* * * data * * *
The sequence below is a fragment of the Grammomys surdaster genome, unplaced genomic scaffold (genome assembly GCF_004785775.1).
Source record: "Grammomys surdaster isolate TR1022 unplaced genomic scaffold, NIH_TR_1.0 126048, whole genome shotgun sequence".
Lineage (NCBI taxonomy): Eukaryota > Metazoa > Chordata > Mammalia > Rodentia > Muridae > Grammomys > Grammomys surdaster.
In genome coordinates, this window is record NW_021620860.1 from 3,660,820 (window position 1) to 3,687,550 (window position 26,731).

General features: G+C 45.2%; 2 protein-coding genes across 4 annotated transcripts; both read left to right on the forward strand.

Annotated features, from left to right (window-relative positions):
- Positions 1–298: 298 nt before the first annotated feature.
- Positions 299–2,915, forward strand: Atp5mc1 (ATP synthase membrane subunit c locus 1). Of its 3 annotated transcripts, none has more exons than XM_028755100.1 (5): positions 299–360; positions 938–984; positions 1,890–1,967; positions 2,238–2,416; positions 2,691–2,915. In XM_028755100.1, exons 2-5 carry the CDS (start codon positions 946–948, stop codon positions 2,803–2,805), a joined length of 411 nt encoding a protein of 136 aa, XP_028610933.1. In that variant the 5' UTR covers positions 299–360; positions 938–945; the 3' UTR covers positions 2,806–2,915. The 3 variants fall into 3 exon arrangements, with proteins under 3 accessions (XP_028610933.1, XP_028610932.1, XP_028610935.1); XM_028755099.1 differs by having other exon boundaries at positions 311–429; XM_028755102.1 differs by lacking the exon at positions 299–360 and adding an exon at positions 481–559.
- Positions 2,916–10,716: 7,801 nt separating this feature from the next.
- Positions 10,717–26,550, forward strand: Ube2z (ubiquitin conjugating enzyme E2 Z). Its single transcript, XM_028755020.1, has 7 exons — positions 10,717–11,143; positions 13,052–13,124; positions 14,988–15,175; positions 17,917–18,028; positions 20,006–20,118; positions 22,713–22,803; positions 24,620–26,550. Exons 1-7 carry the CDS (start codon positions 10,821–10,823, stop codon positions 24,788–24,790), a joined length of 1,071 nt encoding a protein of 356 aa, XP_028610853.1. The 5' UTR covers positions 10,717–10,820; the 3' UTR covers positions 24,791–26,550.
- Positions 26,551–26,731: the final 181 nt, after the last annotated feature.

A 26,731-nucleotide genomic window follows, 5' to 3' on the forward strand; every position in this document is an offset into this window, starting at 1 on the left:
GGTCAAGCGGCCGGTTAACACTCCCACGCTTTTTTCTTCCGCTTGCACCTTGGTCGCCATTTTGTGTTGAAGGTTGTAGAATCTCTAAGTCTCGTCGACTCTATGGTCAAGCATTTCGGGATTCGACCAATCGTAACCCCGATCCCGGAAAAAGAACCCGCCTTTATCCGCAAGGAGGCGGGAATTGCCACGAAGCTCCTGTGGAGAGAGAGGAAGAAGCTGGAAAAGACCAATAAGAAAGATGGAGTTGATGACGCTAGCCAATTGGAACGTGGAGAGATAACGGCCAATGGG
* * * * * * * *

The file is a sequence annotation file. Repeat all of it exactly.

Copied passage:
The sequence below is a fragment of the Grammomys surdaster genome, unplaced genomic scaffold (genome assembly GCF_004785775.1).
Source record: "Grammomys surdaster isolate TR1022 unplaced genomic scaffold, NIH_TR_1.0 126048, whole genome shotgun sequence".
Lineage (NCBI taxonomy): Eukaryota > Metazoa > Chordata > Mammalia > Rodentia > Muridae > Grammomys > Grammomys surdaster.
In genome coordinates, this window is record NW_021620860.1 from 3,660,820 (window position 1) to 3,687,550 (window position 26,731).

General features: G+C 45.2%; 2 protein-coding genes across 4 annotated transcripts; both read left to right on the forward strand.

Annotated features, from left to right (window-relative positions):
- Positions 1–298: 298 nt before the first annotated feature.
- Positions 299–2,915, forward strand: Atp5mc1 (ATP synthase membrane subunit c locus 1). Of its 3 annotated transcripts, none has more exons than XM_028755100.1 (5): positions 299–360; positions 938–984; positions 1,890–1,967; positions 2,238–2,416; positions 2,691–2,915. In XM_028755100.1, exons 2-5 carry the CDS (start codon positions 946–948, stop codon positions 2,803–2,805), a joined length of 411 nt encoding a protein of 136 aa, XP_028610933.1. In that variant the 5' UTR covers positions 299–360; positions 938–945; the 3' UTR covers positions 2,806–2,915. The 3 variants fall into 3 exon arrangements, with proteins under 3 accessions (XP_028610933.1, XP_028610932.1, XP_028610935.1); XM_028755099.1 differs by having other exon boundaries at positions 311–429; XM_028755102.1 differs by lacking the exon at positions 299–360 and adding an exon at positions 481–559.
- Positions 2,916–10,716: 7,801 nt separating this feature from the next.
- Positions 10,717–26,550, forward strand: Ube2z (ubiquitin conjugating enzyme E2 Z). Its single transcript, XM_028755020.1, has 7 exons — positions 10,717–11,143; positions 13,052–13,124; positions 14,988–15,175; positions 17,917–18,028; positions 20,006–20,118; positions 22,713–22,803; positions 24,620–26,550. Exons 1-7 carry the CDS (start codon positions 10,821–10,823, stop codon positions 24,788–24,790), a joined length of 1,071 nt encoding a protein of 356 aa, XP_028610853.1. The 5' UTR covers positions 10,717–10,820; the 3' UTR covers positions 24,791–26,550.
- Positions 26,551–26,731: the final 181 nt, after the last annotated feature.

A 26,731-nucleotide genomic window follows, 5' to 3' on the forward strand; every position in this document is an offset into this window, starting at 1 on the left:
GGTCAAGCGGCCGGTTAACACTCCCACGCTTTTTTCTTCCGCTTGCACCTTGGTCGCCATTTTGTGTTGAAGGTTGTAGAATCTCTAAGTCTCGTCGACTCTATGGTCAAGCATTTCGGGATTCGACCAATCGTAACCCCGATCCCGGAAAAAGAACCCGCCTTTATCCGCAAGGAGGCGGGAATTGCCACGAAGCTCCTGTGGAGAGAGAGGAAGAAGCTGGAAAAGACCAATAAGAAAGATGGAGTTGATGACGCTAGCCAATTGGAACGTGGAGAGATAACGGCCAATGGG